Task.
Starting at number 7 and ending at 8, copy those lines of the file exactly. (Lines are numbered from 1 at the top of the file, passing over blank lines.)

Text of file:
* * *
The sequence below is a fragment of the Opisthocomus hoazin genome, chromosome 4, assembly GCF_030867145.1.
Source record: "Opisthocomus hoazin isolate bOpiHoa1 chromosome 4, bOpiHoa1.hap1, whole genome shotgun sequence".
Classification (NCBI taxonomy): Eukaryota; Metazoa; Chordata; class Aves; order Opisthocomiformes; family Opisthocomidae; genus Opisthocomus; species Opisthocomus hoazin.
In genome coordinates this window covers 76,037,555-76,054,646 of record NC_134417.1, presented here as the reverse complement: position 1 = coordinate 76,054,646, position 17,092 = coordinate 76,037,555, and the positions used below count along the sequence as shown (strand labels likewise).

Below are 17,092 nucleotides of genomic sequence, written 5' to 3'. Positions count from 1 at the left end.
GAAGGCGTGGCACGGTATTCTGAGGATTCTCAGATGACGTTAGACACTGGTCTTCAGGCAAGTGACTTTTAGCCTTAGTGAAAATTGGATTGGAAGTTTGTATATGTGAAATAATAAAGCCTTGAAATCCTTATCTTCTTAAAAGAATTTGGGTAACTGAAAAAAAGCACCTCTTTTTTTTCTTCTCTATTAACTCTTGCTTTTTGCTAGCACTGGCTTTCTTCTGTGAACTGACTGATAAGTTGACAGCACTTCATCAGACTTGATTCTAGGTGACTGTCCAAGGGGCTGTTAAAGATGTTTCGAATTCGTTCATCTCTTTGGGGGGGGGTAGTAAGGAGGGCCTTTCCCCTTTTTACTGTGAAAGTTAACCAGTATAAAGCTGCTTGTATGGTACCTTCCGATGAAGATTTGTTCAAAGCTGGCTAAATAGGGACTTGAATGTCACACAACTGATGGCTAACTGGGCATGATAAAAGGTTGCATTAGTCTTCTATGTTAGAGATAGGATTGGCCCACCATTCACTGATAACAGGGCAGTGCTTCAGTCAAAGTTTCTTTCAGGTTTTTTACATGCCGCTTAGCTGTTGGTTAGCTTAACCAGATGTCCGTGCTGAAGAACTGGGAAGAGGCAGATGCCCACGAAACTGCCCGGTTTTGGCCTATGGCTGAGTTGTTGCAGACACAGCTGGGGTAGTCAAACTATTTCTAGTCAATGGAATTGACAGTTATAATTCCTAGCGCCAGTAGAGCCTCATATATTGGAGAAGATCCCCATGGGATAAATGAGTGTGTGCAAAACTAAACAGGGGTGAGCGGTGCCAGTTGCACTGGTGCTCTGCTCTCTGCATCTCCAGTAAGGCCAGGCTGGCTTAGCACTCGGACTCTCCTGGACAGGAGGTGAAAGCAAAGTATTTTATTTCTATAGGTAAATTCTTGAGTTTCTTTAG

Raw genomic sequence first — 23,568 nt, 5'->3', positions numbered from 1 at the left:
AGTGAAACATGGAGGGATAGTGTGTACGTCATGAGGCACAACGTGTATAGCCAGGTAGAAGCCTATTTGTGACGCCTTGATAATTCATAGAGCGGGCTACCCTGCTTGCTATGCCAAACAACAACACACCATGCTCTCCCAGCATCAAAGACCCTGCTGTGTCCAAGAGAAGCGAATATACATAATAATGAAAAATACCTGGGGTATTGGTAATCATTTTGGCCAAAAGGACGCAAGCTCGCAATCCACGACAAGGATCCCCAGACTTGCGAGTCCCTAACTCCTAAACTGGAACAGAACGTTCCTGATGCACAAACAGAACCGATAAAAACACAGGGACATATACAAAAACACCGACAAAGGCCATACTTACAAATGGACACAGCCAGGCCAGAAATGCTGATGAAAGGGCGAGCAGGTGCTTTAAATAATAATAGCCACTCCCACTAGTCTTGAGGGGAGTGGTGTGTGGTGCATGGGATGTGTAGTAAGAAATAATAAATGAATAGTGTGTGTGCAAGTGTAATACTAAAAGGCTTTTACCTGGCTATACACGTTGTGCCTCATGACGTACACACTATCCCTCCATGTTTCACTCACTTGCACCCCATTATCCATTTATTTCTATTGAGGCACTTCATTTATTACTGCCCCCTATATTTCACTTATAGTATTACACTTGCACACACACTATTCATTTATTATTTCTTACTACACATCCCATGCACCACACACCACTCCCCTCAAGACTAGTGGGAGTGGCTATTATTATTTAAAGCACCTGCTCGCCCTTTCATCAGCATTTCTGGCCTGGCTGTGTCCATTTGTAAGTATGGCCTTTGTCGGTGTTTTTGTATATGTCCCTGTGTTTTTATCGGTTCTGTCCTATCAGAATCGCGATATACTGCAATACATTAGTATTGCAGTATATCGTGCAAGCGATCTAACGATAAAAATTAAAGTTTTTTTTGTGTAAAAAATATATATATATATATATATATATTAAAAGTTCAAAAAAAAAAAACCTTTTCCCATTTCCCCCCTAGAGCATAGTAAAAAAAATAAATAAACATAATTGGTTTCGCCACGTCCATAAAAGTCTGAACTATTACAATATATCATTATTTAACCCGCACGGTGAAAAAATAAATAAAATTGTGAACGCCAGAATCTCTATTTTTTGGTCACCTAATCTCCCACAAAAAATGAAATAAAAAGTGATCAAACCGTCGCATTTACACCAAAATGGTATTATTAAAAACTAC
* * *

Raw genomic sequence first — 23,568 nt, 5'->3', positions numbered from 1 at the left:
AGTGAAACATGGAGGGATAGTGTGTACGTCATGAGGCACAACGTGTATAGCCAGGTAGAAGCCTATTTGTGACGCCTTGATAATTCATAGAGCGGGCTACCCTGCTTGCTATGCCAAACAACAACACACCATGCTCTCCCAGCATCAAAGACCCTGCTGTGTCCAAGAGAAGCGAATATACATAATAATGAAAAATACCTGGGGTATTGGTAATCATTTTGGCCAAAAGGACGCAAGCTCGCAATCCACGACAAGGATCCCCAGACTTGCGAGTCCCTAACTCCTAAACTGGAACAGAACGTTCCTGATGCACAAACAGAACCGATAAAAACACAGGGACATATACAAAAACACCGACAAAGGCCATACTTACAAATGGACACAGCCAGGCCAGAAATGCTGATGAAAGGGCGAGCAGGTGCTTTAAATAATAATAGCCACTCCCACTAGTCTTGAGGGGAGTGGTGTGTGGTGCATGGGATGTGTAGTAAGAAATAATAAATGAATAGTGTGTGTGCAAGTGTAATACTAAAAGGCTTTTACCTGGCTATACACGTTGTGCCTCATGACGTACACACTATCCCTCCATGTTTCACTCACTTGCACCCCATTATCCATTTATTTCTATTGAGGCACTTCATTTATTACTGCCCCCTATATTTCACTTATAGTATTACACTTGCACACACACTATTCATTTATTATTTCTTACTACACATCCCATGCACCACACACCACTCCCCTCAAGACTAGTGGGAGTGGCTATTATTATTTAAAGCACCTGCTCGCCCTTTCATCAGCATTTCTGGCCTGGCTGTGTCCATTTGTAAGTATGGCCTTTGTCGGTGTTTTTGTATATGTCCCTGTGTTTTTATCGGTTCTGTCCTATCAGAATCGCGATATACTGCAATACATTAGTATTGCAGTATATCGTGCAAGCGATCTAACGATAAAAATTAAAGTTTTTTTTGTGTAAAAAATATATATATATATATATATATATTAAAAGTTCAAAAAAAAAAAACCTTTTCCCATTTCCCCCCTAGAGCATAGTAAAAAAAATAAATAAACATAATTGGTTTCGCCACGTCCATAAAAGTCTGAACTATTACAATATATCATTATTTAACCCGCACGGTGAAAAAATAAATAAAATTGTGAACGCCAGAATCTCTATTTTTTGGTCACCTAATCTCCCACAAAAAATGAAATAAAAAGTGATCAAACCGTCGCATTTACACCAAAATGGTATTATTAAAAACTAC